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IPFS News Link • Food Shortages

25 Food Items That Will Disappear From Grocery Stores In The Months Ahead

• Epic Economist

We're all witnessing the continuous collapse of our food supply chain, and over the past couple of years, that process has dramatically accelerated. Extreme weather, supply chain disruptions, avian flu, shortages of farming equipment, labor and fertilizers, as well as the escalation of geopolitical conflicts and major inflationary pressures are all creating a nightmare scenario for food production in the U.S. and all over the world. Many of the staples that we consume every day and usually take for granted are at risk of disappearing from our stores in the months and years ahead.

Take a look at your local grocery store shelves. How barren is the meat counter? It probably is far emptier than it was in 2019. The pandemic triggered the shutdown of several meat plants and unprecedented labor disruptions in the industry that ended up pushing meat, poultry, and pork prices up by 20 percent or more. Supply chain issues also created considerable holes in the infrastructure for the production and distribution of meat products. And more recently, millions of cases of avian influenza led to the decimation of egg-laying chicken flocks all over the country. Because of this, many stores are already experiencing major chicken shortages. To make things worse, lots of consumers are panic buying as much chicken as they can now - even at record prices - before it all disappears. From now on, meat supplies are expected to get even tighter, especially after ranchers sold off millions of cattle during this summer's drought. Given that it takes years to raise cattle until they reach the right size and weigh for slaughter, our national meat supply is likely to remain strained for the foreseeable future.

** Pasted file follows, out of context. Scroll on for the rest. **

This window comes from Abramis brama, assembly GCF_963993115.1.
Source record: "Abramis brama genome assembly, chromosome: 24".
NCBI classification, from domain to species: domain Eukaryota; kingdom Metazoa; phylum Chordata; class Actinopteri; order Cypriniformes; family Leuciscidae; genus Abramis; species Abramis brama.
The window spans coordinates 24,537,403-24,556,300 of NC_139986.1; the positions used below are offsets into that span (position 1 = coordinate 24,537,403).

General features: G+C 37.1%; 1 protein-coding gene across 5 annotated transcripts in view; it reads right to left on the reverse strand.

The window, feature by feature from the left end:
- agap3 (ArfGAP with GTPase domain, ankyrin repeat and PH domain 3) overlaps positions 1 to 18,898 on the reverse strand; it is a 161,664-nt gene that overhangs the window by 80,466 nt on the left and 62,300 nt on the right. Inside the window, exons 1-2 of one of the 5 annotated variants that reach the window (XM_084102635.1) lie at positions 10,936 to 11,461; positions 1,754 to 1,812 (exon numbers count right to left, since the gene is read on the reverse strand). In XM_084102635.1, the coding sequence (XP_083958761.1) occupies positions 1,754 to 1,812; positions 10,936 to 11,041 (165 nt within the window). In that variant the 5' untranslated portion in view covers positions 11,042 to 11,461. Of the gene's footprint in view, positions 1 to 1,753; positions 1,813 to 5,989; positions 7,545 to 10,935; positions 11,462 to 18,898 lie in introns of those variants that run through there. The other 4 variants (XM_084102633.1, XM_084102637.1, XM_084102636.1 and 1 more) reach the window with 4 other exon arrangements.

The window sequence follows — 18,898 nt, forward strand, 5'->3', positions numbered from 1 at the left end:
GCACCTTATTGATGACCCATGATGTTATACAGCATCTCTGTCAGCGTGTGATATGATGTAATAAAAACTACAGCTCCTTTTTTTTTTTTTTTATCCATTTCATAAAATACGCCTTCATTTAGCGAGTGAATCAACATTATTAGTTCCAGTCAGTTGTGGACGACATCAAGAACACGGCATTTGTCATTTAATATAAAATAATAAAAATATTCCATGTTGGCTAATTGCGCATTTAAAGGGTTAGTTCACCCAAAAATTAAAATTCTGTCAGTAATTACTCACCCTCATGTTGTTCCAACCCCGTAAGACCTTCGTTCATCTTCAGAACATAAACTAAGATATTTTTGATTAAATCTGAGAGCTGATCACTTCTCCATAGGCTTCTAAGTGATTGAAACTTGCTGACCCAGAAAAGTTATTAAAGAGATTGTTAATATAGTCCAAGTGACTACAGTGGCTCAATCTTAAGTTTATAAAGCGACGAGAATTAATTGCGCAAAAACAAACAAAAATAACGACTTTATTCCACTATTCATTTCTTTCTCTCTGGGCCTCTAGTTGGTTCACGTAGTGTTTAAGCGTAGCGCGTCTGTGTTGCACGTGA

Similarly, Milk is a nearly universal staple in American households, with over 90% of families having it in their fridge, according to data provided by the Center for Dairy Excellence, so it's a little alarming to know that we're in the middle of a massive milk crisis. With a shortage of grass and grain for cow feed hitting farmers hard this summer, many of them were forced to sell their cows much earlier than normal, which means these cows won't be breeding, and therefore, producing milk. They are being slaughtered at a young age to boost the national supply of beef. So milk and dairy products will be much harder to find in the months ahead, and prices are going to be significantly higher, too.


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